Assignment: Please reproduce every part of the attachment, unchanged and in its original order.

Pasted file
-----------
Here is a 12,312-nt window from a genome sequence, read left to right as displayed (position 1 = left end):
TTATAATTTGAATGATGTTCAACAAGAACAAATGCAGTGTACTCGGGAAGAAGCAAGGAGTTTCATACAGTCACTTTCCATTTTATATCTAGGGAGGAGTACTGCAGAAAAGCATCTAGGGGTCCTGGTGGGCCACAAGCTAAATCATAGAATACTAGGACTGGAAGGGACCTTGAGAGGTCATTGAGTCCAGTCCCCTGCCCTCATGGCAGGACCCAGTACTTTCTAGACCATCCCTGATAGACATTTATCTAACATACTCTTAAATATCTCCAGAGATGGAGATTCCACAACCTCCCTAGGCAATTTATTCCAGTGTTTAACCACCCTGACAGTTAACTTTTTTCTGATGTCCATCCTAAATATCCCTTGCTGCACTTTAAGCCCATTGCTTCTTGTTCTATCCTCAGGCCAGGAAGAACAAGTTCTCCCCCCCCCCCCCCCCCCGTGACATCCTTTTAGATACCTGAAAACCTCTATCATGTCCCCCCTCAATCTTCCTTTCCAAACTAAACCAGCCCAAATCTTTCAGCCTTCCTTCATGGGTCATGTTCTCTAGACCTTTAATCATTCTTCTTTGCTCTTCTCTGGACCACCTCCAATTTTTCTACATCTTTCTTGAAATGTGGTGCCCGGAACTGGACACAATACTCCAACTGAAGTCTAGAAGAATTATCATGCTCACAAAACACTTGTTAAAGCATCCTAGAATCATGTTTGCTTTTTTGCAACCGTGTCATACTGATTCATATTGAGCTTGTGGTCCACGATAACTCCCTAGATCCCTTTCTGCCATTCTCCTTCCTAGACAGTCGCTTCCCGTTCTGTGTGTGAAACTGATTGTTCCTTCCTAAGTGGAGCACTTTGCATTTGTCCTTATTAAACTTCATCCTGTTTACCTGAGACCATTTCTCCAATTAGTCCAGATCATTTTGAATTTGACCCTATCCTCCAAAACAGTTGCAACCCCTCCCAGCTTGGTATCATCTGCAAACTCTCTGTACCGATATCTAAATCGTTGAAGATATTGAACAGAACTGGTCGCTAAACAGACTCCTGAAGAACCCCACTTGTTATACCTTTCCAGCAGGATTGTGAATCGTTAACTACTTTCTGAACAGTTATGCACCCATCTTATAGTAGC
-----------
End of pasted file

Here is a 12,312-nt window from a genome sequence, read left to right as displayed (position 1 = left end):
TTATAATTTGAATGATGTTCAACAAGAACAAATGCAGTGTACTCGGGAAGAAGCAAGGAGTTTCATACAGTCACTTTCCATTTTATATCTAGGGAGGAGTACTGCAGAAAAGCATCTAGGGGTCCTGGTGGGCCACAAGCTAAATCATAGAATACTAGGACTGGAAGGGACCTTGAGAGGTCATTGAGTCCAGTCCCCTGCCCTCATGGCAGGACCCAGTACTTTCTAGACCATCCCTGATAGACATTTATCTAACATACTCTTAAATATCTCCAGAGATGGAGATTCCACAACCTCCCTAGGCAATTTATTCCAGTGTTTAACCACCCTGACAGTTAACTTTTTTCTGATGTCCATCCTAAATATCCCTTGCTGCACTTTAAGCCCATTGCTTCTTGTTCTATCCTCAGGCCAGGAAGAACAAGTTCTCCCCCCCCCCCCCCCCCCGTGACATCCTTTTAGATACCTGAAAACCTCTATCATGTCCCCCCTCAATCTTCCTTTCCAAACTAAACCAGCCCAAATCTTTCAGCCTTCCTTCATGGGTCATGTTCTCTAGACCTTTAATCATTCTTCTTTGCTCTTCTCTGGACCACCTCCAATTTTTCTACATCTTTCTTGAAATGTGGTGCCCGGAACTGGACACAATACTCCAACTGAAGTCTAGAAGAATTATCATGCTCACAAAACACTTGTTAAAGCATCCTAGAATCATGTTTGCTTTTTTGCAACCGTGTCATACTGATTCATATTGAGCTTGTGGTCCACGATAACTCCCTAGATCCCTTTCTGCCATTCTCCTTCCTAGACAGTCGCTTCCCGTTCTGTGTGTGAAACTGATTGTTCCTTCCTAAGTGGAGCACTTTGCATTTGTCCTTATTAAACTTCATCCTGTTTACCTGAGACCATTTCTCCAATTAGTCCAGATCATTTTGAATTTGACCCTATCCTCCAAAACAGTTGCAACCCCTCCCAGCTTGGTATCATCTGCAAACTCTCTGTACCGATATCTAAATCGTTGAAGATATTGAACAGAACTGGTCGCTAAACAGACTCCTGAAGAACCCCACTTGTTATACCTTTCCAGCAGGATTGTGAATCGTTAACTACTTTCTGAACAGTTATGCACCCATCTTATAGTAGC